Claims have been made and reported in various media organisation that Prime Minister Johnson is ‘strident’ about broadcaster’s reach being scaled back, according to the reports, No 10 may be preparing a massive change for the BBC with a threat to scrap the television licence fee and turn it into a subscription service.
The Sunday Times quoted a senior source as saying that the broadcaster could be forced to sell off most of its radio stations in a “massive pruning back” of its activities.
According to the source, a blueprint is being drawn up that could see the BBC turned into an optional subscription service meaning millions of UK residents would no longer be obliged to pay for the BBC TV licence in order to fund the BBC’s activities.
Under the plans, the BBC could be forced to sell off the vast majority of its 61 radio stations however the big players such as Radio 3 and Radio 4 would be safeguarded from the plans to axe stations.
The Sunday Times quoted one source as saying: “We are not bluffing on the licence fee. We are having a consultation and we will whack it. It has got to be a subscription model. They’ve got hundreds of radio stations, they’ve got all these TV stations and a massive website. The whole thing needs massive pruning back.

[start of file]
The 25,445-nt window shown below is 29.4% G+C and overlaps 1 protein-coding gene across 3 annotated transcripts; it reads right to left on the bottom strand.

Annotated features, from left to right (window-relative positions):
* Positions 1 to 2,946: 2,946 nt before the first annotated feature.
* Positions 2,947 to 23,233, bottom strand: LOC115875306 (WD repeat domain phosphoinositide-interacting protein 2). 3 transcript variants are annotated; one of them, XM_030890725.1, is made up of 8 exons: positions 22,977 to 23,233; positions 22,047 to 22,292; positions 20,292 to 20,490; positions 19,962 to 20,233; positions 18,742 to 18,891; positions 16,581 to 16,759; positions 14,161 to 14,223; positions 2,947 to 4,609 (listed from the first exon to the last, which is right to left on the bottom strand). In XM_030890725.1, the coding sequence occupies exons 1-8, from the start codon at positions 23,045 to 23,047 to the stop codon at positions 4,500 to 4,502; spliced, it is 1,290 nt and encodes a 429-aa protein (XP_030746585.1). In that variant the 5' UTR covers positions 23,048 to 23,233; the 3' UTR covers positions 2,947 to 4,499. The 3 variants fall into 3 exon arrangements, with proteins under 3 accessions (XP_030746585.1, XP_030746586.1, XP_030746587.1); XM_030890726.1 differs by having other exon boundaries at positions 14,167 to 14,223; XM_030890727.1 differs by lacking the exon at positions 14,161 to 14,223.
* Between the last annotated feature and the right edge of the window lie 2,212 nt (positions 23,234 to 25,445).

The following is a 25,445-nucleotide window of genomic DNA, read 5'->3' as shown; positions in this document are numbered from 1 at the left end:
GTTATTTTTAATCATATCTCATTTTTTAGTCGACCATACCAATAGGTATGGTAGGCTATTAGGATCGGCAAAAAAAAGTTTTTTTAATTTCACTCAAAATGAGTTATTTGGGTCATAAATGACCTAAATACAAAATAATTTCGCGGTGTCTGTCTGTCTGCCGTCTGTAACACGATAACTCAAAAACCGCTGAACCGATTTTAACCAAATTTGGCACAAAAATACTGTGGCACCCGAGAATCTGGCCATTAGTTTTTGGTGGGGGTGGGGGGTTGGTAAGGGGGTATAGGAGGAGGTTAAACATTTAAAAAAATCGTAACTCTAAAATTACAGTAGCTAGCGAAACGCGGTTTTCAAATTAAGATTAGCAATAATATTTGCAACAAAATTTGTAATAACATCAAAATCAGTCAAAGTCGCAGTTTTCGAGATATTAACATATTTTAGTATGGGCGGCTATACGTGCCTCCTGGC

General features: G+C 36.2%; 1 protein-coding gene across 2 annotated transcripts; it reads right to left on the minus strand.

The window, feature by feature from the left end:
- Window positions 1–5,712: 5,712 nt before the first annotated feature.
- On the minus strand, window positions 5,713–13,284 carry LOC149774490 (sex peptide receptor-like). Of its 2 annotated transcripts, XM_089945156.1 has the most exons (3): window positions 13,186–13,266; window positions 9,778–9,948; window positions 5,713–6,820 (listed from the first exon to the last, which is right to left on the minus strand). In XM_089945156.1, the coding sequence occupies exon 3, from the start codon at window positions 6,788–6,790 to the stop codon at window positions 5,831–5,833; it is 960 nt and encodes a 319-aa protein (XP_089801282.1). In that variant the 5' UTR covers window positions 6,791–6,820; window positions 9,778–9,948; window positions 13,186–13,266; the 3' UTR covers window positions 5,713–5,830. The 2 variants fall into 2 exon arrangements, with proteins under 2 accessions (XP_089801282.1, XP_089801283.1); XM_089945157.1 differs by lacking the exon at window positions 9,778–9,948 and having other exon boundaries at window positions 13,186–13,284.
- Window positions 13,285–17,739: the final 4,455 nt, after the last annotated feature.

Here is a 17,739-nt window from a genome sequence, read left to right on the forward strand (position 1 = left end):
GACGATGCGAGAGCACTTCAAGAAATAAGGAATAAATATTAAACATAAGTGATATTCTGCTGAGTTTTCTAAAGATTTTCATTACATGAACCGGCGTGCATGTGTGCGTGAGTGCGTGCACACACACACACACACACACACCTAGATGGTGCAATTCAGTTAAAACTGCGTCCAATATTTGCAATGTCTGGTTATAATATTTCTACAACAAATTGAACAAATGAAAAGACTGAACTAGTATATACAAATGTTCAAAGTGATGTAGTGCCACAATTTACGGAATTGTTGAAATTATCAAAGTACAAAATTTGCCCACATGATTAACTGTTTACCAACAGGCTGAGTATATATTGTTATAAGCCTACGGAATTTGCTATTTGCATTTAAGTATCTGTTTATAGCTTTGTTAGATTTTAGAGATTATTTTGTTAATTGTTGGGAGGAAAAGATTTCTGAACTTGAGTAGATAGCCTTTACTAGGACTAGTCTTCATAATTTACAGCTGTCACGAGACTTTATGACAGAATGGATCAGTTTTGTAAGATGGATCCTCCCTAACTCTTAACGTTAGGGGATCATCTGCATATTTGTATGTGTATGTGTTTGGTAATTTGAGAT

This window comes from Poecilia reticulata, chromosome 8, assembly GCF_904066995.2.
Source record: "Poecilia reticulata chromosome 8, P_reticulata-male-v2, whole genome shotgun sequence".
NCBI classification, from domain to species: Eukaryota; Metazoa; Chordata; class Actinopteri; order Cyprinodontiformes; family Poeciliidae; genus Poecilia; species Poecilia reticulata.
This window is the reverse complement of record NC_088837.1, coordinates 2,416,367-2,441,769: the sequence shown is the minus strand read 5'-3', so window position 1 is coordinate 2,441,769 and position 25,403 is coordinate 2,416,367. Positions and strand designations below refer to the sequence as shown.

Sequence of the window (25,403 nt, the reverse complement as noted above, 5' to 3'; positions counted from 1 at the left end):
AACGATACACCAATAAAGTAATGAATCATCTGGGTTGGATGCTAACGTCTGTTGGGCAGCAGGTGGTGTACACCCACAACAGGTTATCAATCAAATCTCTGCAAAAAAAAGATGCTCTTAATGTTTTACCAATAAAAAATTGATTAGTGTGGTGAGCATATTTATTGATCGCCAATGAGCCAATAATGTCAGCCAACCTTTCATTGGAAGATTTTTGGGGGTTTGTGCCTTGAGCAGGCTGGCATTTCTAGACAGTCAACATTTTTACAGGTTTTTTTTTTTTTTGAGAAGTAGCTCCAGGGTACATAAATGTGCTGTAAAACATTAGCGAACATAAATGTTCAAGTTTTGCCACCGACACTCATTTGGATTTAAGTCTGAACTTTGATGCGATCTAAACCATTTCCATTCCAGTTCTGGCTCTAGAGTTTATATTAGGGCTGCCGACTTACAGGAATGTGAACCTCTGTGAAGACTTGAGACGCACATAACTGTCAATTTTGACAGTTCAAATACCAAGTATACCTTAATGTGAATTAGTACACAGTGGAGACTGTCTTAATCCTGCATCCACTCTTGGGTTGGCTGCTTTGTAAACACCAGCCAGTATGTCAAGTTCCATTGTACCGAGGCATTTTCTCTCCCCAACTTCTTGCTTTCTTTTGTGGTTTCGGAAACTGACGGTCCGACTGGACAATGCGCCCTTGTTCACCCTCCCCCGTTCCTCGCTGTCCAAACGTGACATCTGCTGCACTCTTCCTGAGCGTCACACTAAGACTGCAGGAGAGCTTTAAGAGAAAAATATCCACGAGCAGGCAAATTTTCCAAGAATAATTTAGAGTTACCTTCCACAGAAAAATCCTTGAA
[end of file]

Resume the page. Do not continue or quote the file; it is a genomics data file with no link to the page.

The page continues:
“They should have a few TV stations, a couple of radio stations and massively curtailed online presence and put more money and effort into the World Service which is part of its core job. The PM is firmly of the view that there needs to be serious reform. He is really strident on this.”
The words of warning come after the BBC chairman, Sir David Clementi, last week tried to defend the licence fee system, he warned that putting the broadcaster behind a paywall could undermine its ability to “bring the country together”.
The Prime Minister’s aides have also recently launched attacks on the BBC with one source telling the Sunday Times: “It’s an outrage that people who make their profile at public expense should seek to give themselves further financial rewards and personal gain,”
They continued: “They’re basically making their names on the taxpayer and cashing in. The BBC should immediately halt this practice and give the money to good causes.”
A No 10 spokeswoman has declined to comment on the remarks made.
Editor-in-Chief | Carl D. Pearson has been involved in British politics and media from an early age, with the key knowledge of what it takes to run a news organisation for the 21st century. Mr Pearson, as Editor-in-chief, is responsible for supervising the daily tasks of publishing media and content to UNN’s website and various platforms.
This content was sourced from Unity News Network.